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Southern Historical Society Papers, Volume 1. (ed. Reverend J. William Jones), chapter 6.35 (search)
the personal resources of General Thomas very highly; the result amply justified such an estimate. The army with which Thomas gained his great victory was largely made up of forces detached for the occasion from other armies, of new levies and of dismounted cavalry, some of whom were remounted in the presence of the enemy, and was therefore ill-fitted to cope with the veteran army of Hood. So impatient was the Federal Government of the delay of Thomas in attacking Hood, that on the 9th of December he was ordered to be relieved from the command of the army. The order was, fortunately for Halleck, suspended. Thomas would not attack 'till he was ready. His victory was decisive. But even after that the Washington city generalissimo, Halleck, complained that Thomas did not press Hood's army. I have never heard anybody who was in Hood's army at that time justify Halleck's complaints on this score. Thomas' own letter, replying to these indiscreet strictures, shows the stuff of
road to annexation was to compel the United States to consider the alternative of a European protectorate. A few years' delay enabled Texas' to make a much better bargain, and the United States reenacted the purchase of the sibylline books. It is a curious problem how a final rejection of Texas by the United States might have affected the events of the last twenty years-possibly not as the opponents of annexation would have wished. Mirabeau B. Lamar was elected President, and David G. Burnet Vice-President, September 3, 1838, and they were inaugurated on the 9th of December. On December 22d General Johnston was appointed Secretary of War. Louis P. Cook was made Secretary of the Navy, and Dr. James H. Starr Secretary of the Treasury; and the Department of State was filled in rapid succession by Hon. Barnard E. Bee, Hon. James Webb, and Judge Abner S. Lipscomb; Judge Webb becoming Attorney-General. General Johnston lived on terms of great harmony and kindness with his colleagues.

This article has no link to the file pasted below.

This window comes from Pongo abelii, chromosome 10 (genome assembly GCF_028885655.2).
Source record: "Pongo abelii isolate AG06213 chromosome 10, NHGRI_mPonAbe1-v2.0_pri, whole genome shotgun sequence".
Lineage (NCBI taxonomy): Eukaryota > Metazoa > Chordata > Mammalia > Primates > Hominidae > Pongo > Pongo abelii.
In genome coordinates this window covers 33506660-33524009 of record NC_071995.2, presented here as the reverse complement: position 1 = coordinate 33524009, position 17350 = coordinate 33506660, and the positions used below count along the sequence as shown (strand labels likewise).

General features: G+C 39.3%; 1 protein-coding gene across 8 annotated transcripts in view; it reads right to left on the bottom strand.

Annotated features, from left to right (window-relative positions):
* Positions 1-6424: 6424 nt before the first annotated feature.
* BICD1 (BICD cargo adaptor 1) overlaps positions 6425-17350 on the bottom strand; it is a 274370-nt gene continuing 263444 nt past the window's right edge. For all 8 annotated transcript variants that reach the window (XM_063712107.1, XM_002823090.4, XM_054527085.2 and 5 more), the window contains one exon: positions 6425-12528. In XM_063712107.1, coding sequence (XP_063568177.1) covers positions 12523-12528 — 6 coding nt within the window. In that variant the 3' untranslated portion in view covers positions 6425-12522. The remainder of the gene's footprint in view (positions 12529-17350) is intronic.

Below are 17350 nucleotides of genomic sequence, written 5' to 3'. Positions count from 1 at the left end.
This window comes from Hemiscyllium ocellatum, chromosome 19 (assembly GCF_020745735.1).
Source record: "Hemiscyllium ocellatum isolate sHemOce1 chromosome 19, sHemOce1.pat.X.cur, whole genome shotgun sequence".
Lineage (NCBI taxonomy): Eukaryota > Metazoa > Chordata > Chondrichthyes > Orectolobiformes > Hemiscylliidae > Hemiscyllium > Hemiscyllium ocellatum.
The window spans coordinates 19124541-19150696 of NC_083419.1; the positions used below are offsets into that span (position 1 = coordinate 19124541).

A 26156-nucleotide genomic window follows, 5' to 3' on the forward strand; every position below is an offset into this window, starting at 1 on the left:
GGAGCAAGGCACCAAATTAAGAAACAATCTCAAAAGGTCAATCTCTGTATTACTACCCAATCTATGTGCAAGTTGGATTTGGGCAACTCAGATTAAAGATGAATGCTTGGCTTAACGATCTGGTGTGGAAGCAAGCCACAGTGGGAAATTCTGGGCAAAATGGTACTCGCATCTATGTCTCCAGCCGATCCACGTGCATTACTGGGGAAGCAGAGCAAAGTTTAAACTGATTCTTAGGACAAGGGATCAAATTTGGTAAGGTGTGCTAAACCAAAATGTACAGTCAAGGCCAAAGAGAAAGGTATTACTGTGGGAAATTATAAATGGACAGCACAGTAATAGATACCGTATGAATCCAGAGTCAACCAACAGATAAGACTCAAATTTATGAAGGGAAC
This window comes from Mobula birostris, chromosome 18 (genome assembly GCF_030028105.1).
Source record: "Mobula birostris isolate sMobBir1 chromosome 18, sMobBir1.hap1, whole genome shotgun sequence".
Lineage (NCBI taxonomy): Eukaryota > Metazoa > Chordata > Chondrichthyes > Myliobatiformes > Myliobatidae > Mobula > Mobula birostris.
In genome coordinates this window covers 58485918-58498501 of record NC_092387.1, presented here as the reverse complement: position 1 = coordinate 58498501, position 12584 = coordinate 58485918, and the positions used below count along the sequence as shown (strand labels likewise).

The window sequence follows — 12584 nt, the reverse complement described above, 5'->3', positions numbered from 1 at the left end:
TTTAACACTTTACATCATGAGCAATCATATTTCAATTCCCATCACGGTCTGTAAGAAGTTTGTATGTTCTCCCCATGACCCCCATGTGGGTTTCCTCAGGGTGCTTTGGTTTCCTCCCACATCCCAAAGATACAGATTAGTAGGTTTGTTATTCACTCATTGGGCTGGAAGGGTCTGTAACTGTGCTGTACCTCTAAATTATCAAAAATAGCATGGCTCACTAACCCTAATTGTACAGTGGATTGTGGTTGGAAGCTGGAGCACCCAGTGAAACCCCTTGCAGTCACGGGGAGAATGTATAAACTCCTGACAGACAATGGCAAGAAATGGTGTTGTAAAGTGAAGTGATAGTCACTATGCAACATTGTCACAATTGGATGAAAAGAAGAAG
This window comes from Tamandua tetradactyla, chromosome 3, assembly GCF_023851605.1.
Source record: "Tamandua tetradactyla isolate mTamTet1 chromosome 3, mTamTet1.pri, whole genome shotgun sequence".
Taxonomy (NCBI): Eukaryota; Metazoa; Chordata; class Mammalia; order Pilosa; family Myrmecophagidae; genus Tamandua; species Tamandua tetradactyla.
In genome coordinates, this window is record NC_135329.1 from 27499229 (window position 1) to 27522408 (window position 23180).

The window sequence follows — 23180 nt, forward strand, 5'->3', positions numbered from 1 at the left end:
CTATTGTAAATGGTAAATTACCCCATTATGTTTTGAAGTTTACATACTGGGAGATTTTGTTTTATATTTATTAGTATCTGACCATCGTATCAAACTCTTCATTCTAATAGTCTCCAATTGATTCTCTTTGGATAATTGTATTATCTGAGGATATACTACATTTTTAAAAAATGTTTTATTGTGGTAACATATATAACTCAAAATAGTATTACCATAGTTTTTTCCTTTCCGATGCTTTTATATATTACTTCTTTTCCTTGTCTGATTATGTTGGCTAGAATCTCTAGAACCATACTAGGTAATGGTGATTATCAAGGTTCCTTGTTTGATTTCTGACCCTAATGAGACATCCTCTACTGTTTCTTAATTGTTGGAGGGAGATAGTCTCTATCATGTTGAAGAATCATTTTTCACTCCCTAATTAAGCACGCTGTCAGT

ing him of the steps taken to send him supplies, etc. He adds: The most essential route to be guarded is that leading through Somerset and Monticello, as, in my opinion, most practicable for the enemy. On the same day, General Johnson wrote again, using this language: Mill Springs would seem to answer best to all the demands of the service; and from this point you may be able to observe the river, without crossing it, as far as Burkesville, which is desirable. On the 9th of December Zollicoffer informed General Johnston that he had crossed the Cumberland that day, with five infantry regiments, seven cavalry companies, and four pieces of artillery, about two-thirds of his whole force, which in all reached less than 6,000 effectives. On December 10th he wrote again: Your two dispatches of the 4th reached me late last night. I infer from yours that I should not have crossed the river, but it is now too late. My means of recrossing are so limited I could hardly
The Annals of the Civil War Written by Leading Participants North and South (ed. Alexander Kelly McClure), The First attack on Fort Fisher (search)
ight o'clock the next morning. The vessel did not sail that day, and we visited the battle-field at Bethel, a few miles up the Virginia Peninsula, where the gallant son of Mr. Greble was slain at the beginning of the war. The troops that composed the expedition against Fort Fisher were the divisions of Generals Ames and Paine, of the Army of the James. Those of the latter were colored troops. They arrived at Hampton Roads in transports from Bermuda Hundred, on the morning of the 9th of December, when General Butler notified the Admiral that his troops were in readiness, and his transports were coaled and watered for only ten days. The Admiral said he would not leave before the 13th, and must go into Beaufort harbor, on the North Carolina coast, to obtain ammunition for his monitors. The 13th being the day fixed for the departure of the fleet, at three o'clock in the morning of that day General Butler sent all the transports but his own ship up the Potomac some distance, where
The Annals of the Civil War Written by Leading Participants North and South (ed. Alexander Kelly McClure), Confederate negro enlistments. (search)
the 10th quotes, with approval, the remarks of the St. Louis Republican upon the language attributed to Lincoln, that the war could not be carried on according to Democratic arithmetic, then, if the rebels put two hundred and fifty thousand slave negroes in the field, they cannot be conquered, according to Mr. Lincoln's arithmetic. Senator Hunter, of Virginia, who was constantly and throughout opposed to the policy of negro enlistments, introduced a bill into the Confederate Congress, on December 9th, to regulate impressments. On the same day, Governor Bonham, of South Carolina, sent his message to the Legislature of that State, in which he denied the authority of the Confederate Government to enlist slaves, as well as the expediency of such enlistments. The reserved rights of States played a big part in these last days of the Confederacy, when all who valued their persons or their property more than they did the cause, were sedulous to contrive means to save them. Events, publi